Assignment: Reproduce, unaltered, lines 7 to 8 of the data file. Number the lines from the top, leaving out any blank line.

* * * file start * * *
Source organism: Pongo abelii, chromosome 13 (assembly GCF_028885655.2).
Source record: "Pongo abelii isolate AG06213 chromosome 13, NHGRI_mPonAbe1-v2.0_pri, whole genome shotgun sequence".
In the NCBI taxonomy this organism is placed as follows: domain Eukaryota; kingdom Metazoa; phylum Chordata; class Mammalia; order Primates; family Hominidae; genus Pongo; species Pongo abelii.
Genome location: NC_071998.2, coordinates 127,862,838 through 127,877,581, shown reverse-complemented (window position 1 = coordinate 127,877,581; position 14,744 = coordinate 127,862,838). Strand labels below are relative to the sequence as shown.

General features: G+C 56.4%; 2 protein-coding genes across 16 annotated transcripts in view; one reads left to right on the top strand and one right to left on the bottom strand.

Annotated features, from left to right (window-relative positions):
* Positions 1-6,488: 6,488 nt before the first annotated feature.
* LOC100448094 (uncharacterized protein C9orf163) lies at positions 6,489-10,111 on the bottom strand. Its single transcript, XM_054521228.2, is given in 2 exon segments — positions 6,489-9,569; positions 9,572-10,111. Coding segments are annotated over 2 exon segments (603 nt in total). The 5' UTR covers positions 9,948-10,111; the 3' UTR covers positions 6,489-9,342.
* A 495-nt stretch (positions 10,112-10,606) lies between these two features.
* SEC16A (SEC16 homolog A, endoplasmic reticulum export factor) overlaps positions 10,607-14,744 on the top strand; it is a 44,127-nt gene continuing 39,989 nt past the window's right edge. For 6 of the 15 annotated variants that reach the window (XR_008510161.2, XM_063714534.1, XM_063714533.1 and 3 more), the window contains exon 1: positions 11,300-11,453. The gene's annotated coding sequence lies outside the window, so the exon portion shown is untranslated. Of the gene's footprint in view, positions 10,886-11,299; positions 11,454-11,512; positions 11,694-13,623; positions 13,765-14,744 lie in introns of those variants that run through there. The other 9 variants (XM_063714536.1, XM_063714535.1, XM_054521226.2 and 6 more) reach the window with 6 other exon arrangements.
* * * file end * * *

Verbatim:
* Positions 1-6,488: 6,488 nt before the first annotated feature.
* LOC100448094 (uncharacterized protein C9orf163) lies at positions 6,489-10,111 on the bottom strand. Its single transcript, XM_054521228.2, is given in 2 exon segments — positions 6,489-9,569; positions 9,572-10,111. Coding segments are annotated over 2 exon segments (603 nt in total). The 5' UTR covers positions 9,948-10,111; the 3' UTR covers positions 6,489-9,342.